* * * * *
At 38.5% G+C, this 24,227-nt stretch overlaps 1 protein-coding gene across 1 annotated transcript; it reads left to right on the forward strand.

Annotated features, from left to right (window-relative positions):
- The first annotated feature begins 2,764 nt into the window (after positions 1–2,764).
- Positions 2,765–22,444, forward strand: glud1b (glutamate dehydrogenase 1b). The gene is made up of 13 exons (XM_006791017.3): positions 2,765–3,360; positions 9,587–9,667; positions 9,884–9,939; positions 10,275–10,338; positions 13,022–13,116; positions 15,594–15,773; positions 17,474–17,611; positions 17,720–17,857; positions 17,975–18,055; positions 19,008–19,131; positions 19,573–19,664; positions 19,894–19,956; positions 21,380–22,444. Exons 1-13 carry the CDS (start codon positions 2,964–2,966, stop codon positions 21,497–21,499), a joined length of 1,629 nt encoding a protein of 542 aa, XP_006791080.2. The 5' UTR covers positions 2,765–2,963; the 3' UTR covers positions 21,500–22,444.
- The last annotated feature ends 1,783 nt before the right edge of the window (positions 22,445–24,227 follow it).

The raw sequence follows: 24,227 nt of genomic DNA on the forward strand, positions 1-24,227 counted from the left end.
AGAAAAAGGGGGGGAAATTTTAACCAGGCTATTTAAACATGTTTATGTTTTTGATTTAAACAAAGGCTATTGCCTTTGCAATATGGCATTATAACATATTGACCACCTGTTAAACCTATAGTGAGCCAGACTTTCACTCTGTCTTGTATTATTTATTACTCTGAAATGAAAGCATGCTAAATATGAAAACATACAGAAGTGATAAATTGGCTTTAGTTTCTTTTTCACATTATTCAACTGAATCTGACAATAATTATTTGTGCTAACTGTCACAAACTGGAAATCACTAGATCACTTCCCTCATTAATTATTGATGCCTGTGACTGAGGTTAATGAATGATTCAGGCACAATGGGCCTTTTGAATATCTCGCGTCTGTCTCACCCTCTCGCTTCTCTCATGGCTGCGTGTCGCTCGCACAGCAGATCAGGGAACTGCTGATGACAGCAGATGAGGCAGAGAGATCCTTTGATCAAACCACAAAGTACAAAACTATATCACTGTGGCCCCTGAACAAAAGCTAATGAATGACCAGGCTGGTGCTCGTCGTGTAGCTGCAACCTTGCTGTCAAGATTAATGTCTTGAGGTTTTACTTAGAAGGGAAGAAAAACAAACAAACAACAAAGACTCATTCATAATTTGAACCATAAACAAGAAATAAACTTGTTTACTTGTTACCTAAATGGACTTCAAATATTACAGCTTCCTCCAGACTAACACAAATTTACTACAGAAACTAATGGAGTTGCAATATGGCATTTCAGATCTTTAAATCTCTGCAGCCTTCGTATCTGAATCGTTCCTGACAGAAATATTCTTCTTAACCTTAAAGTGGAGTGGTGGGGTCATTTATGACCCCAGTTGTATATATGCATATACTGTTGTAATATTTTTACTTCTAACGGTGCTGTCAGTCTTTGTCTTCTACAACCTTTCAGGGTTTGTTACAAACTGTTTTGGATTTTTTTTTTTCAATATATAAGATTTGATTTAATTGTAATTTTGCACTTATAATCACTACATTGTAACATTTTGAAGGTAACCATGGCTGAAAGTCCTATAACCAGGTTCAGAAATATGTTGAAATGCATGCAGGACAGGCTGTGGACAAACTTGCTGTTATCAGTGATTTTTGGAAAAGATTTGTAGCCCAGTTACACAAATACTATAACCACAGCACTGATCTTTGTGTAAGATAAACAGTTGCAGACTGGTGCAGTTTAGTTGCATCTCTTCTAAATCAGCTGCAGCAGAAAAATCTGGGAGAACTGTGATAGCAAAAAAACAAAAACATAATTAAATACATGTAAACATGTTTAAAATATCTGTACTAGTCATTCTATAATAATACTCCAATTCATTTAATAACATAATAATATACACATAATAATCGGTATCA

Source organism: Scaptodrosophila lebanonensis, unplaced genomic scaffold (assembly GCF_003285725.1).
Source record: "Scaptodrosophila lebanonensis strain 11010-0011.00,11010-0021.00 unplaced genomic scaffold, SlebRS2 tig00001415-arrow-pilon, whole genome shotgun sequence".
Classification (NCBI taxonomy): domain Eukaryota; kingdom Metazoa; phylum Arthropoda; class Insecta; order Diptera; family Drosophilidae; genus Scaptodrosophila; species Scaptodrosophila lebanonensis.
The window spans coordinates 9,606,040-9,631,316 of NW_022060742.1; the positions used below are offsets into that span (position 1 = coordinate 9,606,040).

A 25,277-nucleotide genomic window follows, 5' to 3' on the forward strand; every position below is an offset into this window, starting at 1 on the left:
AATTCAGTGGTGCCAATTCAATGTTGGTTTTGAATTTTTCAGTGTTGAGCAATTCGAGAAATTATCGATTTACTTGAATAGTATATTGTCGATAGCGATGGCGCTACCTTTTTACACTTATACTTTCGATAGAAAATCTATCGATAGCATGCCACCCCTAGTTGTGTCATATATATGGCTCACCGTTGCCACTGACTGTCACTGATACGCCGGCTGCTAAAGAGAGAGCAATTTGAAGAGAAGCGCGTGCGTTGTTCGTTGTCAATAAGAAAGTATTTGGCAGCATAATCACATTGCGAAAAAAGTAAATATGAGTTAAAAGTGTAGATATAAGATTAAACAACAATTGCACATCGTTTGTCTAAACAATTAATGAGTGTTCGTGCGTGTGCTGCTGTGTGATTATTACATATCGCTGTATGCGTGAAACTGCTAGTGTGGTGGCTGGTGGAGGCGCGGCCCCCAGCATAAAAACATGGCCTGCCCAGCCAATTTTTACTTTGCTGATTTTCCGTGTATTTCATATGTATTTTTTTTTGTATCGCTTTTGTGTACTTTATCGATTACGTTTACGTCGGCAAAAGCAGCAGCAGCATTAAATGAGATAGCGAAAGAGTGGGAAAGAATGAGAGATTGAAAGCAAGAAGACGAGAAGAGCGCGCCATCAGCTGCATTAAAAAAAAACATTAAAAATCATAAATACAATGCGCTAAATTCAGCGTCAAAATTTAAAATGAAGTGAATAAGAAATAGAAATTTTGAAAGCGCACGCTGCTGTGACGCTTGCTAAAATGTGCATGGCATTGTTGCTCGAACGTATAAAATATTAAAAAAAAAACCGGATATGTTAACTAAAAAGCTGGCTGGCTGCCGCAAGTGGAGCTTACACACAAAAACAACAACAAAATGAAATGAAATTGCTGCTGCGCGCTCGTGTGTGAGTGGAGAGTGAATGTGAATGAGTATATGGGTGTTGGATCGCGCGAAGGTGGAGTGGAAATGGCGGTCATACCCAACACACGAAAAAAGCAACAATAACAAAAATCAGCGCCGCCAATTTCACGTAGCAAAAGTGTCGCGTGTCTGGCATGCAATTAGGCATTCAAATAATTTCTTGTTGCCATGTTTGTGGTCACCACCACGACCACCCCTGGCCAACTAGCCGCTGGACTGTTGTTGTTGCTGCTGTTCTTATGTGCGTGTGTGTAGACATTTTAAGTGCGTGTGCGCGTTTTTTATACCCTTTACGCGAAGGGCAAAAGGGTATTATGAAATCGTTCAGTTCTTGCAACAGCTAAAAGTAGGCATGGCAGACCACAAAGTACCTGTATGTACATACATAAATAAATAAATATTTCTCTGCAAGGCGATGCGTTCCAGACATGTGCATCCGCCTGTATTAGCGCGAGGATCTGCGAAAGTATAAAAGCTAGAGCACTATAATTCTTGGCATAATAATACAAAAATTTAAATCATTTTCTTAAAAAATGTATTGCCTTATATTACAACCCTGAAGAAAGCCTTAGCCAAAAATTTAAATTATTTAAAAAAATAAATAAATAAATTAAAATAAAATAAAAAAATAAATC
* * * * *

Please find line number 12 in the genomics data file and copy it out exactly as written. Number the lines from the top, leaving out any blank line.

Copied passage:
A 25,277-nucleotide genomic window follows, 5' to 3' on the forward strand; every position below is an offset into this window, starting at 1 on the left: